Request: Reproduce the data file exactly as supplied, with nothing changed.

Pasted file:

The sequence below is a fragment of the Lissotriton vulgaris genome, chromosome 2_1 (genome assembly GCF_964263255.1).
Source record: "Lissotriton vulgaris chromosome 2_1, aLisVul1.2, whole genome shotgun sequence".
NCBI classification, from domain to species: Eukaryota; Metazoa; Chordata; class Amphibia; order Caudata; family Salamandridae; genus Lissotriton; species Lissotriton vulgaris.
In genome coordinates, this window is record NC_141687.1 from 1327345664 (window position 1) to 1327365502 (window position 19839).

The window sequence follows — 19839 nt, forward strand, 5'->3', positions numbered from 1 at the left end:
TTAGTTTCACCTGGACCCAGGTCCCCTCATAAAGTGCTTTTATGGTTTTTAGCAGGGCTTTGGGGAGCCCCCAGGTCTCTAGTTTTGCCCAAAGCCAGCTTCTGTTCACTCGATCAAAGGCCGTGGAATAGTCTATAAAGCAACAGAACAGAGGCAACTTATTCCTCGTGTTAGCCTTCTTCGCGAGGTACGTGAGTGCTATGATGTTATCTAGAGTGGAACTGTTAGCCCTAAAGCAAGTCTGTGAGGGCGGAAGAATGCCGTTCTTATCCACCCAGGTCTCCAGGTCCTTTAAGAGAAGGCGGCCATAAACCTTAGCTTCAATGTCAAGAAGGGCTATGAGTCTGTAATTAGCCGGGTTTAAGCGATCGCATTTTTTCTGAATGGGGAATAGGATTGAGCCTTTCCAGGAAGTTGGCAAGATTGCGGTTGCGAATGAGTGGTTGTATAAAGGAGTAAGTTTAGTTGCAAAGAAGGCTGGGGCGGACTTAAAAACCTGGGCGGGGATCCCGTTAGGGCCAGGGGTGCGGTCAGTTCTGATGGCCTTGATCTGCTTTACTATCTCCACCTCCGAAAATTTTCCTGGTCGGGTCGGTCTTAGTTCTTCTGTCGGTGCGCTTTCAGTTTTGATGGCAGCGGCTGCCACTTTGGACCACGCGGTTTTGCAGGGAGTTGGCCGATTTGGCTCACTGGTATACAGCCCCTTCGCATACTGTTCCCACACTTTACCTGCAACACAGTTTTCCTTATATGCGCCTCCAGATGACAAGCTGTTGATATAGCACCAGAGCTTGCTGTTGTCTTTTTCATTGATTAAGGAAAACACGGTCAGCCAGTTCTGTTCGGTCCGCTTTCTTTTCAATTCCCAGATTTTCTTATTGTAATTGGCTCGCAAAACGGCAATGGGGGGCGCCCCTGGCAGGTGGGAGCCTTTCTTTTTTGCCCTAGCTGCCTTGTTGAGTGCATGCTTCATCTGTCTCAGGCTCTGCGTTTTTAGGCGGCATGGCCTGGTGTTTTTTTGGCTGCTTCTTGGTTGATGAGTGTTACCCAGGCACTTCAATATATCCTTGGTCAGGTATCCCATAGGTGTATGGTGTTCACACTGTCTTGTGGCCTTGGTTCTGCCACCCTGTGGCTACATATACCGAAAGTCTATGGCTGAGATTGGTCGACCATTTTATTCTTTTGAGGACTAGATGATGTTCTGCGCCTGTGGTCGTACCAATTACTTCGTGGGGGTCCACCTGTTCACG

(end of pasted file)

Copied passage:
The sequence below is a fragment of the Lissotriton vulgaris genome, chromosome 2_1 (genome assembly GCF_964263255.1).
Source record: "Lissotriton vulgaris chromosome 2_1, aLisVul1.2, whole genome shotgun sequence".
NCBI classification, from domain to species: Eukaryota; Metazoa; Chordata; class Amphibia; order Caudata; family Salamandridae; genus Lissotriton; species Lissotriton vulgaris.
In genome coordinates, this window is record NC_141687.1 from 1327345664 (window position 1) to 1327365502 (window position 19839).

The window sequence follows — 19839 nt, forward strand, 5'->3', positions numbered from 1 at the left end:
TTAGTTTCACCTGGACCCAGGTCCCCTCATAAAGTGCTTTTATGGTTTTTAGCAGGGCTTTGGGGAGCCCCCAGGTCTCTAGTTTTGCCCAAAGCCAGCTTCTGTTCACTCGATCAAAGGCCGTGGAATAGTCTATAAAGCAACAGAACAGAGGCAACTTATTCCTCGTGTTAGCCTTCTTCGCGAGGTACGTGAGTGCTATGATGTTATCTAGAGTGGAACTGTTAGCCCTAAAGCAAGTCTGTGAGGGCGGAAGAATGCCGTTCTTATCCACCCAGGTCTCCAGGTCCTTTAAGAGAAGGCGGCCATAAACCTTAGCTTCAATGTCAAGAAGGGCTATGAGTCTGTAATTAGCCGGGTTTAAGCGATCGCATTTTTTCTGAATGGGGAATAGGATTGAGCCTTTCCAGGAAGTTGGCAAGATTGCGGTTGCGAATGAGTGGTTGTATAAAGGAGTAAGTTTAGTTGCAAAGAAGGCTGGGGCGGACTTAAAAACCTGGGCGGGGATCCCGTTAGGGCCAGGGGTGCGGTCAGTTCTGATGGCCTTGATCTGCTTTACTATCTCCACCTCCGAAAATTTTCCTGGTCGGGTCGGTCTTAGTTCTTCTGTCGGTGCGCTTTCAGTTTTGATGGCAGCGGCTGCCACTTTGGACCACGCGGTTTTGCAGGGAGTTGGCCGATTTGGCTCACTGGTATACAGCCCCTTCGCATACTGTTCCCACACTTTACCTGCAACACAGTTTTCCTTATATGCGCCTCCAGATGACAAGCTGTTGATATAGCACCAGAGCTTGCTGTTGTCTTTTTCATTGATTAAGGAAAACACGGTCAGCCAGTTCTGTTCGGTCCGCTTTCTTTTCAATTCCCAGATTTTCTTATTGTAATTGGCTCGCAAAACGGCAATGGGGGGCGCCCCTGGCAGGTGGGAGCCTTTCTTTTTTGCCCTAGCTGCCTTGTTGAGTGCATGCTTCATCTGTCTCAGGCTCTGCGTTTTTAGGCGGCATGGCCTGGTGTTTTTTTGGCTGCTTCTTGGTTGATGAGTGTTACCCAGGCACTTCAATATATCCTTGGTCAGGTATCCCATAGGTGTATGGTGTTCACACTGTCTTGTGGCCTTGGTTCTGCCACCCTGTGGCTACATATACCGAAAGTCTATGGCTGAGATTGGTCGACCATTTTATTCTTTTGAGGACTAGATGATGTTCTGCGCCTGTGGTCGTACCAATTACTTCGTGGGGGTCCACCTGTTCACG